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Archbishop says it's a sin to tell a lie to the media, and stupid as well

Pontifical Council for Social Communications President, Archbishop John P. Foley, has told an audience in Rome that they should never lie to the media in order to do 'what is best for the Church'.

Addressing the fourth International Conference of Institutional Communications at the Pontifical University of the Holy Cross, he suggested telling the truth is at once virtuous and the most efficacious response to a difficult situation.

He said: "When you tell the truth, you never have to cover your tracks; you don't have to think up a new lie consistent with an old one. Literally, the truth will make you free."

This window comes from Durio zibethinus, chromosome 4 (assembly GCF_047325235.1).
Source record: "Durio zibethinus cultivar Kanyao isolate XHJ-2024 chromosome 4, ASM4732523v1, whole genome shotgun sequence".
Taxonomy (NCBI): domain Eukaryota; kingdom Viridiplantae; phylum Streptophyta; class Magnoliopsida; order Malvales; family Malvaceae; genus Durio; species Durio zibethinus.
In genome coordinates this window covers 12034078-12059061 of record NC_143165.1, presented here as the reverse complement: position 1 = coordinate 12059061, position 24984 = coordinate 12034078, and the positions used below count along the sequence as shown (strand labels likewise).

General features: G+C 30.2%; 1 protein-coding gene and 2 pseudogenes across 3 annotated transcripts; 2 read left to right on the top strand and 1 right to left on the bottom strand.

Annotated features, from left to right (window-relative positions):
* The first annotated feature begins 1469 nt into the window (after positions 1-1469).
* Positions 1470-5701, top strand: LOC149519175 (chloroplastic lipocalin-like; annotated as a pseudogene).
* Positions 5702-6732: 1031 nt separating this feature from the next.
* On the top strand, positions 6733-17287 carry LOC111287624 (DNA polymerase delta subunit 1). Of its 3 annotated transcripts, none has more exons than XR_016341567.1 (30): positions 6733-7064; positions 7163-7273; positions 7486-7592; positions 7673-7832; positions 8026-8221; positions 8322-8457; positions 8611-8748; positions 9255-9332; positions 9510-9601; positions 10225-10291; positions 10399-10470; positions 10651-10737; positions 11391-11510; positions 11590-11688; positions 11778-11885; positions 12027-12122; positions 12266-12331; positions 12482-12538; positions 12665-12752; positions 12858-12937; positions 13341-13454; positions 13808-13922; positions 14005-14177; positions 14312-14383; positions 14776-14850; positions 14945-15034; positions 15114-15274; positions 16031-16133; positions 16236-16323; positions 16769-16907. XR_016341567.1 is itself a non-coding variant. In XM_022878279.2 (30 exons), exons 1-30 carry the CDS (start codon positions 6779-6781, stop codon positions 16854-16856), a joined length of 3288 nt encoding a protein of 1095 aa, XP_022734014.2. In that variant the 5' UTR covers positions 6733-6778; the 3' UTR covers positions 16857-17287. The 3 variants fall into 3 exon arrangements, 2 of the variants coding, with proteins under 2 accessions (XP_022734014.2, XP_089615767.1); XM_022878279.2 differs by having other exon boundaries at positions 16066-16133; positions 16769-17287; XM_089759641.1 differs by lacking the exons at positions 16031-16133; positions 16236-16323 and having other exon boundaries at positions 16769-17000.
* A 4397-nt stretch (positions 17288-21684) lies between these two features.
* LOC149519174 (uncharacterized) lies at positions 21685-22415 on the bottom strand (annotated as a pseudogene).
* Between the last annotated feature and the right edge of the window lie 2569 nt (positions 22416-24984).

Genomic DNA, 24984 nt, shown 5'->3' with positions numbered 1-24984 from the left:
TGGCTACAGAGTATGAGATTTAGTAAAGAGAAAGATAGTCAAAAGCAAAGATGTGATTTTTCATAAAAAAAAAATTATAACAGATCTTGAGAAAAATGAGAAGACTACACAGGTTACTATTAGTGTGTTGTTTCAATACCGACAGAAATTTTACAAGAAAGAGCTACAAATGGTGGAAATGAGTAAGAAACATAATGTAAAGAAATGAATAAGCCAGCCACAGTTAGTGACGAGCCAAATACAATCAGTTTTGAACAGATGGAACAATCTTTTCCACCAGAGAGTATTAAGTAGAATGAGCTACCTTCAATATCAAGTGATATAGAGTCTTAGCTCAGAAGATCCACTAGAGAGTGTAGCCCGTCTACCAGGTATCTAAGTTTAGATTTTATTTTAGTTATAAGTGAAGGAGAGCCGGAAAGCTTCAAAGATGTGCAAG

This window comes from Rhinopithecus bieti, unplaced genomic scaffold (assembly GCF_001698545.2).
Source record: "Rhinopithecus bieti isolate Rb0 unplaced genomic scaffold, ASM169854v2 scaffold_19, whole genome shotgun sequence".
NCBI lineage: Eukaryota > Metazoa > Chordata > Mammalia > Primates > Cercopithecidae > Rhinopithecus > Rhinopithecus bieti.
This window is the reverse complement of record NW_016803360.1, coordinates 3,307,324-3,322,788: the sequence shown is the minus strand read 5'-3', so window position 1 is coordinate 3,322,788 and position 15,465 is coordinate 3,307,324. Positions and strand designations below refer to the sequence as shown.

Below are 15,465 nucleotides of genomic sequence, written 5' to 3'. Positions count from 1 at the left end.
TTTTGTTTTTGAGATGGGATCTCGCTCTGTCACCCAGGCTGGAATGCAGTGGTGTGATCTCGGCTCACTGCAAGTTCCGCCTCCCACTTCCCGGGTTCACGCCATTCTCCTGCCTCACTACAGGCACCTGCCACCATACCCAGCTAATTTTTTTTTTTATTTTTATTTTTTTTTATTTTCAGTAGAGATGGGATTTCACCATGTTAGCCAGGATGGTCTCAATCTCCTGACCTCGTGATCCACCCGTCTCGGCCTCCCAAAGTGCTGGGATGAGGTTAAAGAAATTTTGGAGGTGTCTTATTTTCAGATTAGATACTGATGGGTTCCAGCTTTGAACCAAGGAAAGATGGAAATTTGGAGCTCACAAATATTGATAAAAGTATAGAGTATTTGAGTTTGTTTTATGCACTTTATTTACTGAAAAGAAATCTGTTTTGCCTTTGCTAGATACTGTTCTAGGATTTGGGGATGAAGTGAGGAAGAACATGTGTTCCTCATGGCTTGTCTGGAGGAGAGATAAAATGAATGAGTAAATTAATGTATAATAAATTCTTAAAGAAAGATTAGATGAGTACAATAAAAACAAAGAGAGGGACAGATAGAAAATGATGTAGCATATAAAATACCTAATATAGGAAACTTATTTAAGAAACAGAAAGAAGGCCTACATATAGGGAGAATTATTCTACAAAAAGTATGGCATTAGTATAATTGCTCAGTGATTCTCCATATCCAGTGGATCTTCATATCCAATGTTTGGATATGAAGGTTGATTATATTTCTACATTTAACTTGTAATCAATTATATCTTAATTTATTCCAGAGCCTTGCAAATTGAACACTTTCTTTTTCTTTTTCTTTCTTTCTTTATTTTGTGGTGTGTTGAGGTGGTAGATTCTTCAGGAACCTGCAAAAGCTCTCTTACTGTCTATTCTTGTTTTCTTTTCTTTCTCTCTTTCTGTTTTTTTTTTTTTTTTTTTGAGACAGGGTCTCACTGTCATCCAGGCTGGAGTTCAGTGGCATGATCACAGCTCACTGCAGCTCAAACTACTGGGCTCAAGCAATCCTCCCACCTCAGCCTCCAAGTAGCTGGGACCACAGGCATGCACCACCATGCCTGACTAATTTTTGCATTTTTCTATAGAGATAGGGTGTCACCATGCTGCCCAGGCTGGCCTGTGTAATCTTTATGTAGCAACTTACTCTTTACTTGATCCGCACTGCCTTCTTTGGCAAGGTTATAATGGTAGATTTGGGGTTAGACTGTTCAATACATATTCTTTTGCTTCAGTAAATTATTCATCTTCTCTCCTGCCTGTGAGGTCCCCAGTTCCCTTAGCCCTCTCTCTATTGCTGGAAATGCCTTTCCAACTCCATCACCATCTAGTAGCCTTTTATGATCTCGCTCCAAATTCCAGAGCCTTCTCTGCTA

The theme of the conference was "Quality Communications between the Church and the Media - The Press Offices of Dioceses and of Bishops' Conferences."

He told his audience that their effectiveness as Church communicators is tied to their reputation for honesty, integrity and credibility, and this can have positive spinoffs for their work.

He said: "Once such a reputation is established -- that people can believe everything you say -- then people will be open to accept from you what I call 'good news' ideas -- ideas about possible feature stories on people and movements in the Church that do extraordinarily good work in the name of Jesus for the poor, the handicapped, the sick, the forgotten."

Archbishop Foley suggested that telling the truth is a more important virtue than loyalty or obedience to authority.

"So sacred is the responsibility to tell the truth that one must be ready to accept dismissal for refusal to tell a lie," he said.